Showing classes at the Dublin Horse Show are the ultimate test for exhibitors and breeders
Each year hundreds of exhibitors across the country, and beyond, vie for their place at the Dublin Horse Show. Be it ridden, in-hand showing or show jumping classes, the competition is hot and everyone wants to take home a piece of RDS silver at the end of a long week.
For the showing enthusiasts, in particular, the five-day spectacular is the culmination of many months of hard work preparing their animals for the ultimate show case.
This week, both new and old faces will meet in Ring 1, Ring 2 and perhaps the Main Arena to battle it out for some of the most prestigious titles on the Irish showing calendar.
It was back in 1869 that the first Challenge Cup was presented for the best exhibit in the classes for hunters and young horses likely to make hunters.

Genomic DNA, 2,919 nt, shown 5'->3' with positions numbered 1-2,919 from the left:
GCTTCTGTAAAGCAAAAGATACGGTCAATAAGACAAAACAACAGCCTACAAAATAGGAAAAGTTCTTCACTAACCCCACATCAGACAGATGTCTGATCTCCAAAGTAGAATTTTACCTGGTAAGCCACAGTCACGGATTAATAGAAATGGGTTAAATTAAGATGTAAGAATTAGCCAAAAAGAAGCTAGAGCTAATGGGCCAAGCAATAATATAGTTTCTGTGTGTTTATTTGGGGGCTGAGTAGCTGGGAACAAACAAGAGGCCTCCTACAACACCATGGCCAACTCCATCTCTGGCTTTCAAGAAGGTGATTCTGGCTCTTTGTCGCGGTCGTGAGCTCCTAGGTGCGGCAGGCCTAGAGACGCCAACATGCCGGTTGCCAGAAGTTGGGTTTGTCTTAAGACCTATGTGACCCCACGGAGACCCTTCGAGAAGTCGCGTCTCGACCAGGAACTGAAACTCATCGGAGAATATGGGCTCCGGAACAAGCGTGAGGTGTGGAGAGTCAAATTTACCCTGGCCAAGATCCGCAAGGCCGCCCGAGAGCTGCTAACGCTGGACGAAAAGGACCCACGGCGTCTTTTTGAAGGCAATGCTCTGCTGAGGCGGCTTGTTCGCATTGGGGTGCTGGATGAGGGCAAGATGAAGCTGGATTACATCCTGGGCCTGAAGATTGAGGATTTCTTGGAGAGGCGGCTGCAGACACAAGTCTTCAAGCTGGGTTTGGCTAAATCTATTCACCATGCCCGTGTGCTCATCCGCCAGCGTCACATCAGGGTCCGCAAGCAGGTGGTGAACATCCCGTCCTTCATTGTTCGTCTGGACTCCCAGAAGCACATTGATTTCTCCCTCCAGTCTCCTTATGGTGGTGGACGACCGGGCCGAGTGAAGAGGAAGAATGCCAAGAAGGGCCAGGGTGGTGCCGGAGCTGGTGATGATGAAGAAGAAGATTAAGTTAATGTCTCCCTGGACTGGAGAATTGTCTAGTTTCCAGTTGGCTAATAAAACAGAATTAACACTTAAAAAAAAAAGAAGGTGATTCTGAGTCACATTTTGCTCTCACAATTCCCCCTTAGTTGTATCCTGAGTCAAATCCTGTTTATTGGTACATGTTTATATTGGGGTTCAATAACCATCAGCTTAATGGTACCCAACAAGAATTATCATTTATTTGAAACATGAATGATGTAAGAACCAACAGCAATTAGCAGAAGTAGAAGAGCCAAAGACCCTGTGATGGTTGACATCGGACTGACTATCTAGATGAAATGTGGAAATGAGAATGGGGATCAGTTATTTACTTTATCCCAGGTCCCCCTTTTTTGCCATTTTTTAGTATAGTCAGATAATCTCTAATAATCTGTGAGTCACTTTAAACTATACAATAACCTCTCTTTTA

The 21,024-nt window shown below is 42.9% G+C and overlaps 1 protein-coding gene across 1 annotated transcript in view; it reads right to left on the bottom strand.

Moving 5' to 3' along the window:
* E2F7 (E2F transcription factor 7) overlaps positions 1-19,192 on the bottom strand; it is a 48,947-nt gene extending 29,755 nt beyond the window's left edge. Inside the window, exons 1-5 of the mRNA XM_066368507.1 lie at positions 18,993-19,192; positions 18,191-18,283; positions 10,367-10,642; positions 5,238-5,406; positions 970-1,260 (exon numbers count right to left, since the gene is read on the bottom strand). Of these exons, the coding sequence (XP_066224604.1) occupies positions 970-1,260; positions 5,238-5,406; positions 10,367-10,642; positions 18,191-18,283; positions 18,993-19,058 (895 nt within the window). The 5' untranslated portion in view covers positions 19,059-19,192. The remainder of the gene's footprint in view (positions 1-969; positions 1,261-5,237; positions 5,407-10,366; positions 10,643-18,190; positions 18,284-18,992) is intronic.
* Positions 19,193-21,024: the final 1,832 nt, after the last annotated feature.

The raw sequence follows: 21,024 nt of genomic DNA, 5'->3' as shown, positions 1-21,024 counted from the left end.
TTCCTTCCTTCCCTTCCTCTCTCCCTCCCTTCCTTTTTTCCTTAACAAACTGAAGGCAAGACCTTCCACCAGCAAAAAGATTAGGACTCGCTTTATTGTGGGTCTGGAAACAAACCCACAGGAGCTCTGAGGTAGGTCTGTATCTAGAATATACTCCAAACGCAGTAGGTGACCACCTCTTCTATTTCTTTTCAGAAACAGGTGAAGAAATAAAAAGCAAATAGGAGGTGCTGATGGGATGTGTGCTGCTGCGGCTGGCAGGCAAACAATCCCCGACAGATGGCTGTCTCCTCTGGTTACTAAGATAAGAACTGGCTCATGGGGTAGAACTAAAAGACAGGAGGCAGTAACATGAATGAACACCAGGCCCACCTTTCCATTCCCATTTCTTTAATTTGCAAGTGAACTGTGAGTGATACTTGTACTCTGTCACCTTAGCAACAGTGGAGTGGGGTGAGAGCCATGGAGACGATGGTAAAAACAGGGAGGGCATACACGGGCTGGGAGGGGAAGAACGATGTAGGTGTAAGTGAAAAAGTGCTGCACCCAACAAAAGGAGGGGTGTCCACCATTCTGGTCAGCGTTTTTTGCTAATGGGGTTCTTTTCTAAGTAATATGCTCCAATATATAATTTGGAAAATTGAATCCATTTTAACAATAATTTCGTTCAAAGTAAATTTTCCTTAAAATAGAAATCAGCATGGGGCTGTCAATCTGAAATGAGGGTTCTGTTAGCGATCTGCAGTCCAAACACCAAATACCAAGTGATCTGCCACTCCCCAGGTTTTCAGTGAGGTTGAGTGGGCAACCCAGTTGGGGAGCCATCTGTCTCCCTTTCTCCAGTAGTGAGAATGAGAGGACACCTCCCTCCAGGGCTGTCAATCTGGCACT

Presented by the Lord Lieutenant, Earl Spencer, this cup was the first to usher in a trend of similar cups and trophies which have added to the success and sense of prestige associated with winning at the Ballsbridge showgrounds.
This was soon followed by the Pembroke Cup, first presented to the owner/breeder of the champion young horse of the show by the Earl of Pembroke in 1882. Open to yearlings, two, three and four-year-old colts, geldings or fillies bred by their exhibitors, the same criteria is observed to this day and remains as one of the most coveted.
In the early days it was won by some notable exhibitors who themselves went on to have other cups and trophies at the show named in their honour.
In its 135-year history it has only ever been won outright once after three successive wins - in 1927 by Owen Ryan from Mullingar in Co Westmeath.